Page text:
I saw this post on all the different ways to find out what distro is installed, so I'm trying to write a script that tries them all. The possible commands include:

$ cat /etc/lsb-release 
$ cat /etc/issue 
$ dmesg | head -1
$ cat /proc/version 
$ cat /etc/slackware-version 
$ cat/etc/debian-verion 

I tried writing something like this (I speak Spanish normally, so it's in Spanish):

function Nombre_SO()

    if [ $DistroName = Linux ] ;

# Debian
    debian=`cat /etc/debian_version | cut -d " " -f01 | tr '[:upper:]' '[:lower:]'`
    if [ "$debian" = "debian" || "squeeze/sid" || "lenny" ]; 
        echo "Esto no es debian"

# Slackware
    slackware=`cat /etc/slackware-version | cut -d " " -f01` | tr '[:upper:]' '[:lower:]'`
    if [ "$slackware" = "slackware" || "slackware-x86_64" ];
    echo "Esto no es Slackware"

Can someone help me incorporate all the other ways to get a distro's name?


4 Answers 4


Each distribution (despite of lsb efforts) use or may use (or even may lack it) a different file in /etc/ to declare what is its name and version.

You sould add a condition in your script for each one. Also take in to account that some distros are derived from other major ones and may or may not adapt their version files.

If you don't want to reinvent the wheel you can use other people work to achieve what you're looking for. For example in python in the module platform there is a method to guess the distribution:

Help on function linux_distribution in module platform:

linux_distribution(distname='', version='', id='', supported_dists=('SuSE', 'debian', 'fedora', 'redhat', 'centos', 'mandrake', 'mandriva', 'rocks', 'slackware', 'yellowdog', 'gentoo', 'UnitedLinux', 'turbolinux'), full_distribution_name=1)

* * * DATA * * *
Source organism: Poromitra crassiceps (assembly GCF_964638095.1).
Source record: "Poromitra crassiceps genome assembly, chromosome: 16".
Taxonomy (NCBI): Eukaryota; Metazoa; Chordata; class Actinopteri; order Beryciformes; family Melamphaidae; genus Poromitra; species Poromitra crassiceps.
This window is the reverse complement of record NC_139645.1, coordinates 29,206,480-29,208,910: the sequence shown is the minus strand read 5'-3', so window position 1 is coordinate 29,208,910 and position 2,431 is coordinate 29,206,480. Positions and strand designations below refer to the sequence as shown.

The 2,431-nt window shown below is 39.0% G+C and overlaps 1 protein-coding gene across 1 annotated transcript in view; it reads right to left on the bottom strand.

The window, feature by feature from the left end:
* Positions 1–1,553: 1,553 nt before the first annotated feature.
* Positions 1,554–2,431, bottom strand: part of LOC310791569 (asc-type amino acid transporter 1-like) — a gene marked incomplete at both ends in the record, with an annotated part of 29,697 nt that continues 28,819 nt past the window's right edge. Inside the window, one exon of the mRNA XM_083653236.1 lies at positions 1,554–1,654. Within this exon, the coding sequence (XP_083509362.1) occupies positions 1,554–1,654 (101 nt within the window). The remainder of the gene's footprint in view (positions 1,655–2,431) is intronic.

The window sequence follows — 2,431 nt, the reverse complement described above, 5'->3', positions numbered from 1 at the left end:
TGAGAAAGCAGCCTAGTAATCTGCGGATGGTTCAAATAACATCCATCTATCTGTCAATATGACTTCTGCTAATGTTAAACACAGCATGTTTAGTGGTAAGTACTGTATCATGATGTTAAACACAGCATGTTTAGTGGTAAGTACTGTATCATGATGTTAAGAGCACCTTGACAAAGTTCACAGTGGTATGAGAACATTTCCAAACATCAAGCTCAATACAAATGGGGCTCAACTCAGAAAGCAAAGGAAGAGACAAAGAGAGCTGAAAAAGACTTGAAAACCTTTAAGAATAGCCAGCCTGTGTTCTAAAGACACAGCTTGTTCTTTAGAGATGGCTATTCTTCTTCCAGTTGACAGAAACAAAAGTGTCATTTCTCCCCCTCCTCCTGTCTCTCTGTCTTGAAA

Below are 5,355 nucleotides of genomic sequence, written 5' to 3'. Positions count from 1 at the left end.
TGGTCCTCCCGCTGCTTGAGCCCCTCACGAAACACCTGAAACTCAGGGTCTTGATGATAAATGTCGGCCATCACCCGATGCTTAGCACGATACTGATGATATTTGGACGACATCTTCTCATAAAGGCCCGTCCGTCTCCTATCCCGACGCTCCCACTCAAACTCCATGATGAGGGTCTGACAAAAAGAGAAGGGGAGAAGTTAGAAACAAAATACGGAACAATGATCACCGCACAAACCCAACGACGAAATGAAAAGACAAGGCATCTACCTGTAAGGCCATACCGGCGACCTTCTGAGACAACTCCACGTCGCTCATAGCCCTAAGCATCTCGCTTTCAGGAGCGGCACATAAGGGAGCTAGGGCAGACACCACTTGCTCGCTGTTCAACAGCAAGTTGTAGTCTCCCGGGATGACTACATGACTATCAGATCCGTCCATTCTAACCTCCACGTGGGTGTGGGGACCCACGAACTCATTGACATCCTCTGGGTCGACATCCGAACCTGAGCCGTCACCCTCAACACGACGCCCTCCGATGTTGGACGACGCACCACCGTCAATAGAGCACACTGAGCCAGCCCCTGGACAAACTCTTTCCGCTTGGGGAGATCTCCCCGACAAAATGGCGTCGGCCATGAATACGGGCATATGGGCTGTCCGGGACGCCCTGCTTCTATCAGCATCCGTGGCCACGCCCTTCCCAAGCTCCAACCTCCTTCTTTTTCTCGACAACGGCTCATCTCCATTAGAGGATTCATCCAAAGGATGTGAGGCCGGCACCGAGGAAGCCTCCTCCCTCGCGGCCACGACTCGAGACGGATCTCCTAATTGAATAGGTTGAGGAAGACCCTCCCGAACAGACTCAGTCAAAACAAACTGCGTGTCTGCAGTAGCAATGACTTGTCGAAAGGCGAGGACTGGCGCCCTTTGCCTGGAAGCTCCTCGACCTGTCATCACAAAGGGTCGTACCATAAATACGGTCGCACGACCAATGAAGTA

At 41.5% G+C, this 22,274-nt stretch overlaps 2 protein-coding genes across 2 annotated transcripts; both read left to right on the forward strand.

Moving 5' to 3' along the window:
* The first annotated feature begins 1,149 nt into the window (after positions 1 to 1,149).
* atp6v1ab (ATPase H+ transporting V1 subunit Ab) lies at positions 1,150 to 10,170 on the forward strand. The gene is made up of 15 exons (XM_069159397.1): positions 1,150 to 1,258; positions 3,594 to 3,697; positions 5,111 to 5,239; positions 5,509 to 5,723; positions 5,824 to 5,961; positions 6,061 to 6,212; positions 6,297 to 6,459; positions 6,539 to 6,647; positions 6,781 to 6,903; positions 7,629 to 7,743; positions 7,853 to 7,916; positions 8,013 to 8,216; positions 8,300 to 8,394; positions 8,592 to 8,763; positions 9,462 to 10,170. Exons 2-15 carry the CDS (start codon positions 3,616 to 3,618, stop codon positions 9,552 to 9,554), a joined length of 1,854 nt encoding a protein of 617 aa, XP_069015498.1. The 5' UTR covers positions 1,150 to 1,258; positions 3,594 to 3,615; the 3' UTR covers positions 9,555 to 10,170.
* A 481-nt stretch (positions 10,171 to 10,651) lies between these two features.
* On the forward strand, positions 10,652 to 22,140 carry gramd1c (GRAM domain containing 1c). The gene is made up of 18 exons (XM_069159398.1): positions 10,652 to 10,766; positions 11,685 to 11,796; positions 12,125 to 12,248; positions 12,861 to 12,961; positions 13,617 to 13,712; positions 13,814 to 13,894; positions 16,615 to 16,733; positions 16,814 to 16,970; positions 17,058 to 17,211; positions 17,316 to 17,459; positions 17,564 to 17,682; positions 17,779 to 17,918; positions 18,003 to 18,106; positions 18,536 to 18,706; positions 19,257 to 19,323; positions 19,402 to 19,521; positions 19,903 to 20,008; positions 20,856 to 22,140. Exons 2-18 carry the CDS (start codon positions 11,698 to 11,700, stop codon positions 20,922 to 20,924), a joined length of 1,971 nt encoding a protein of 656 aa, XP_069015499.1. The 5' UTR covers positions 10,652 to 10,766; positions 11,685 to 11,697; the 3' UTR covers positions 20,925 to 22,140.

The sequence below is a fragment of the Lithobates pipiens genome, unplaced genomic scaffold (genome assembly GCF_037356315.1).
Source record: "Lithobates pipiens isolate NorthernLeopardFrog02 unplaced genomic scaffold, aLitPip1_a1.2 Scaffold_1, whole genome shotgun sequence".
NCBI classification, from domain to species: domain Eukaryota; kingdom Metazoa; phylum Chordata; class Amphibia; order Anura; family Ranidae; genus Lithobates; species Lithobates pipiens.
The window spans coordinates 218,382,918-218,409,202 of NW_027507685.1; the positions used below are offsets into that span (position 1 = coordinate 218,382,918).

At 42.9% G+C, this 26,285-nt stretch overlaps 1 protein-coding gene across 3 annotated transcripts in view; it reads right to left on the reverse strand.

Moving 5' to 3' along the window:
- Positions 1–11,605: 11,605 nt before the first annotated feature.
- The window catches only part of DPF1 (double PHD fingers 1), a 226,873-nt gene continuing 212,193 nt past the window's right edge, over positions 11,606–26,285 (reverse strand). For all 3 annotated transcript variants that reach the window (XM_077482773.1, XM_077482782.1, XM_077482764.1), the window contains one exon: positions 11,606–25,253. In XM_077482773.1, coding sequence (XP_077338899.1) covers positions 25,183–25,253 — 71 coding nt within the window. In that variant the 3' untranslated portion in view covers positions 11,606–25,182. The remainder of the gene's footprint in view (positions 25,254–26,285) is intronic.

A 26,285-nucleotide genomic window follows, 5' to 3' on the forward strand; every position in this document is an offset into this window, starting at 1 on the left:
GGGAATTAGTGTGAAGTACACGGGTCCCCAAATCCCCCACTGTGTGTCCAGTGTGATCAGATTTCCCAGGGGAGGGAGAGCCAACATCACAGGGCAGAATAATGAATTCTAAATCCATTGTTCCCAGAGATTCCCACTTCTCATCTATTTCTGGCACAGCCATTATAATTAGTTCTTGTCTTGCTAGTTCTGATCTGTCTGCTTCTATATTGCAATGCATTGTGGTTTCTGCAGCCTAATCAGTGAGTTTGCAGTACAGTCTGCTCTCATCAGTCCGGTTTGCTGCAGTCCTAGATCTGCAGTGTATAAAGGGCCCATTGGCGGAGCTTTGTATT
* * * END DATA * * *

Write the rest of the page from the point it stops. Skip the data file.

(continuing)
Tries to determine the name of the Linux OS distribution name.

    The function first looks for a distribution release file in
    /etc and then reverts to _dist_try_harder() in case no
    suitable files are found.

    supported_dists may be given to define the set of Linux
    distributions to look for. It defaults to a list of currently
    supported Linux distributions identified by their release file

    If full_distribution_name is true (default), the full
    distribution read from the OS is returned. Otherwise the short
    name taken from supported_dists is used.

    Returns a tuple (distname,version,id) which default to the
    args given as parameters.

for example:

In [1]: import platform

In [2]: platform.linux_distribution()
Out[2]: ('Ubuntu', '11.10', 'oneiric')

The Linux Standard Base specifies a command for that:

lsb_release -si

It's not always part of the default installation, so if you want your script to work on every system, you'll have to fall back to the look-and-guess route.

  • lsb_release -si works with some distros , but not with all linux , under "ArchLinux , Slackware & Derivates" this dont work , the result is "blank"
    – inukaze
    Oct 22, 2011 at 14:51

This is a bit of a "brute-force" method of accomplishing things, but it's quick and should, using bash, work on most distro's

ver=$(cat /etc/*{issues,release,version} 2> /dev/null)
if [[ $(echo $ver | grep DISTRIB_ID) ]]; then
    lsb_release -si
    echo $ver | cut -d ' ' -f 1 | sort -u | head -1

If you are not afraid of additional dependencies, you can use facter for that. It gives information about distro name and version even without lsb_release installed.

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